The film, which was really, really marvellous, very British, entertaining but also very real, got me thinking about icons. One of my favourite subjects, I know. So many great artists died so early. They got addicted to drugs, to alcohol, they were so unhappy even though it seemed they had it all. What does fame to do one?

In Marilyn's case, it broke her. She needed it, but she couldn't handle it. Recently, I was reading a good article in the American ELLE, about the difference between the Marilyn Monroe's on this earth and the Audrey Hepburn's. It was actually about sizes. The writer of the article wanted to lose weight, but eventually she found out it belonged to her, the bigger size. She divided Hollywood in types like Marilyn Monroe and Elizabeth Hurley, who were always casted as the mistress, the ''bad'' girl. There were also the Audrey Hepburn's and Grace Kelly's, who were always the ''good'' girls, who were also charming, but in a graceful way. And why was that? The first type were fuller, so more attracting to men. The second were thinner, so more graceful. And that was why they got such parts in movies. I find it very fascinating.

Back to the movie. I also began thinking about Marilyn herself. She always seems a bit dumb, but I never know it she did that on purpose, or if it really was what she was like. She could play the public very well, that's for sure. The thing I didn't like, was that she seemed a bit lifeless here. It was probably because of the pills, but Marilyn Monroe herself seemed more strong and tough to me, not as half-sleeping and shy as she was here.

I really can't imagine what happens to someone if he/she becomes famous, and then I mean, really famous. They're gonna behave (at least most of them do) very selfish, cause everybody finds them amazing anyway. I can't imagine I could let everyone wait days for me, there's always some sense of responsibility, isn't there?

But hey, I'm no Marilyn Monroe. Perhaps when I was, I would be used to it. Or something like that ;) But I leave the Marilyn Monroe performance up to Michelle Williams, cause she did it just right. Or maybe even better.

Sunday, January 22, 2012

Saturday, January 21, 2012

At last

The world has lost another legend. A soul and jazz legend. A phenomenal legend. Etta James.
Her life was dominated by music and drugs. She was addicted to coke for a very long time, she was in prison for a little while and in a psychiatric hospital.
Etta James was an inspiration for great artists to come: Janis Joplin, Amy Winehouse, Diana Ross and even The Rolling Stones.

Every time I see her photos, she seems like an amazing woman to me. Always smiling, always cheerful. And above all, a major artist. Her singles 'At Last', 'I'd rather go blind' and 'Tell mama' are legendary. But I think beneath those smiles, was a hurt woman, which you can also imagine if you listen to her lyrics.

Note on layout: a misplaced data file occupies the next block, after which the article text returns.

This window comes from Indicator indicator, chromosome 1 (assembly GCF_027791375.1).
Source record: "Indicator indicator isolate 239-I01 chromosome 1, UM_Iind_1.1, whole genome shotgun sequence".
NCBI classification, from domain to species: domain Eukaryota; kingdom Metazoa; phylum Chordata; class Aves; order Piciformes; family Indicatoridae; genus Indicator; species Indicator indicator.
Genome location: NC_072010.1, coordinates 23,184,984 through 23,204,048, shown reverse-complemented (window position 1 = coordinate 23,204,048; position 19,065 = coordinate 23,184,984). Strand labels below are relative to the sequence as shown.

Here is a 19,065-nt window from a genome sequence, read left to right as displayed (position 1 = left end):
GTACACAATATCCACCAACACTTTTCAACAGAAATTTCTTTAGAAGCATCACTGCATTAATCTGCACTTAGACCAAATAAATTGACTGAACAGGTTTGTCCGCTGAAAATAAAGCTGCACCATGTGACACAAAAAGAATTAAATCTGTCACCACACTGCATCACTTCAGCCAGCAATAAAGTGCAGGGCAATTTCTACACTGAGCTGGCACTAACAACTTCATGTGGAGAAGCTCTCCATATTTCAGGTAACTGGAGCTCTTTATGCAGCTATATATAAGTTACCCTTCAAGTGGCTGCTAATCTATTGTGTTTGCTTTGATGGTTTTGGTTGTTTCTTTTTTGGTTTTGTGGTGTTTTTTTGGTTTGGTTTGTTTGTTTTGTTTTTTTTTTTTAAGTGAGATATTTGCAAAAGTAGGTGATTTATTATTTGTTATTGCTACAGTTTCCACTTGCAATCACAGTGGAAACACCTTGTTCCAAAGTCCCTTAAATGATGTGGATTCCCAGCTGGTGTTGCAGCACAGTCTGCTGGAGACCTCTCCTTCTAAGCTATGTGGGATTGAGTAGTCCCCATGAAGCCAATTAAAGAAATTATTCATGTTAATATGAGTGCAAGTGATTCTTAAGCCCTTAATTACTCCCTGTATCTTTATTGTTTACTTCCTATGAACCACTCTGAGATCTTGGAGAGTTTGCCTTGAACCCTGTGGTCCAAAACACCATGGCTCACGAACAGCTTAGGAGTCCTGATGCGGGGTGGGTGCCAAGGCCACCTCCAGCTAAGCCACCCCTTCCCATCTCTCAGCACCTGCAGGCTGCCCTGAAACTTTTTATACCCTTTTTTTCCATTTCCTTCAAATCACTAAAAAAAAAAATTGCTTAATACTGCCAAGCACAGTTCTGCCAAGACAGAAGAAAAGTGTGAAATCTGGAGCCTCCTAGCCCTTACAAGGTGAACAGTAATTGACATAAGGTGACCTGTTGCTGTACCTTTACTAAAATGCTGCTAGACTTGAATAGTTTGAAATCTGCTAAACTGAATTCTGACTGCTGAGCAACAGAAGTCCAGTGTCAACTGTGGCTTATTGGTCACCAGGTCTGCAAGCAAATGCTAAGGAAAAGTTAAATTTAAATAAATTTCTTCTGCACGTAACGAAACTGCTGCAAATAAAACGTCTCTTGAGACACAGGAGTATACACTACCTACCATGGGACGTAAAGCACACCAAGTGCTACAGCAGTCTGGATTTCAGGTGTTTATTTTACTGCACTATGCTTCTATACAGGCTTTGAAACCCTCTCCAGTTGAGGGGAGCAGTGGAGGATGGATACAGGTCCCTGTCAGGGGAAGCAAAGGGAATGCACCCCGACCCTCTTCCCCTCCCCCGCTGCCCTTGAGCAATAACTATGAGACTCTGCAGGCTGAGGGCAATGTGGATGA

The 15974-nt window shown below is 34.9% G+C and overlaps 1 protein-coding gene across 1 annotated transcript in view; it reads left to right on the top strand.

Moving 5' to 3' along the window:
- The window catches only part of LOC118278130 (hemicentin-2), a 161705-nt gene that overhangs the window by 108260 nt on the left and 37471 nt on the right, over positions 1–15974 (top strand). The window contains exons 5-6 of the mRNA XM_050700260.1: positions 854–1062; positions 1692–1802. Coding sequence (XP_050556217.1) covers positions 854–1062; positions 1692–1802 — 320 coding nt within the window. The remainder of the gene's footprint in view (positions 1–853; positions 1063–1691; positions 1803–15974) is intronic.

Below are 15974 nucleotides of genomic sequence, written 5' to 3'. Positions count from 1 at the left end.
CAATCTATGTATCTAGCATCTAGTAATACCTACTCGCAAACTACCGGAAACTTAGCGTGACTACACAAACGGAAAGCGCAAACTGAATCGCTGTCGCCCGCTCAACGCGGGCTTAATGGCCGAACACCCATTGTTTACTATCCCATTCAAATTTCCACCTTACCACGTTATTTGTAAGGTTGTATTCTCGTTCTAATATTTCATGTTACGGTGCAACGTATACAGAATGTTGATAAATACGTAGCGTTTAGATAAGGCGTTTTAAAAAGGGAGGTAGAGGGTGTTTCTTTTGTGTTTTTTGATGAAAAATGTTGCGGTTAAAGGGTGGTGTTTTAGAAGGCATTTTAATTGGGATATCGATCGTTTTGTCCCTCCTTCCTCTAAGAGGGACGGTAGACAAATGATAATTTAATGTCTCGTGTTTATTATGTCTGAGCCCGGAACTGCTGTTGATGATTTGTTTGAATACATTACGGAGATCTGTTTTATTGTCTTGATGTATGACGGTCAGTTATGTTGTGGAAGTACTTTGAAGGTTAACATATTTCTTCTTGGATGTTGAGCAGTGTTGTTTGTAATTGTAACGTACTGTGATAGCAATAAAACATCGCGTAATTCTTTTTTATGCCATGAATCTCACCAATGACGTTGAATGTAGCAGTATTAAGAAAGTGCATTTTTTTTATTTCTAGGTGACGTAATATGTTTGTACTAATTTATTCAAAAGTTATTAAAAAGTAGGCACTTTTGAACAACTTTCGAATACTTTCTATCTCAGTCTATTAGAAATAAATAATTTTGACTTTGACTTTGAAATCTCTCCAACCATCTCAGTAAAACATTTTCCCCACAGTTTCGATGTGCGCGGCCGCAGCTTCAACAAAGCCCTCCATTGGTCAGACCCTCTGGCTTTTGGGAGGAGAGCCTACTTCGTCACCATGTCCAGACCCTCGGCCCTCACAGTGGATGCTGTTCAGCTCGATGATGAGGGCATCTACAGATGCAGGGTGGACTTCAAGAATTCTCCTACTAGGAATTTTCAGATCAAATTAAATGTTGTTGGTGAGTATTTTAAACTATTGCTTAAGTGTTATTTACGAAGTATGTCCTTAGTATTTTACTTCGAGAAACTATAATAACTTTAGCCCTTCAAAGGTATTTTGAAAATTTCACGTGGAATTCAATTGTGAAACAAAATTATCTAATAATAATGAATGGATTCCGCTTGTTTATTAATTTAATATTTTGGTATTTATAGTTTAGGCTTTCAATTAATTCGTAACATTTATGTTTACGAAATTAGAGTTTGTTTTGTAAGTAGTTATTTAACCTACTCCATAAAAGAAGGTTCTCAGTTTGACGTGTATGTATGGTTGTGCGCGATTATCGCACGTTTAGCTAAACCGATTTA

Etta James was born in 1938 in Los Angeles. Her mama, whom was called 'The Mystery Lady' by Etta, was only fourteen when she delivered Etta. When Etta was fourteen, her mother took her to San Francisco, where she met Johnny Otis, the musician who helped Etta reach the top.

She was huge in the sixties, but, due to her drugs addiction, little was heard from Etta in the late seventies and early eighties. In 1987 she made her comeback, releasing her album 'The Seven Year Itch'.

In 2004, Rolling Stones Magazine listed her number 62 in the list of 100 greatest artists of all time. Beyoncé played her in the 2008 film 'Cadillac Records'. The film was based on the lifetime of the record label 'Chess Records', where Etta had a contract. Beyoncé also performed her version of 'At Last' during the inaugaration of Barack Obama in 2008. Etta wasn't happy with that at all, she said that 'she can't stand Beyoncé' and that she had to 'get her ass whipped'. Later she apologized for saying that, she meant it as a joke, but she was just hurt she was invited to sing, because she could've sung the song a lot better.

She also could've said all that, because she was suffering from dementia. She also suffered from leukemia. During the year 2011, things went downhill for Etta James and yesterday, it was announced she was gone.

Thursday, January 19, 2012

How many years can some people exist, before they're allowed to be free?

Bregje Heinen by Jean-François Campos for Flair November 2010

Monday, January 16, 2012

Take the first step in faith. You don't have to see the whole staircase, just take the first step.

Almost forgot to wish everybody a happy Martin Luther King day today, and now the day is almost over!
But for all my American followers (whoever you are!), you have a couple of hours more to go. Let's think about his deeds, his thoughts and his influence.

May he live in our heart forever, and inspire us in our future.

Happy Birthday to Kate Moss!

So inspirational, so iconic.


Photography: Heidrun Klos
Styling: Tess Doeve
Mua: Marcela van Doornum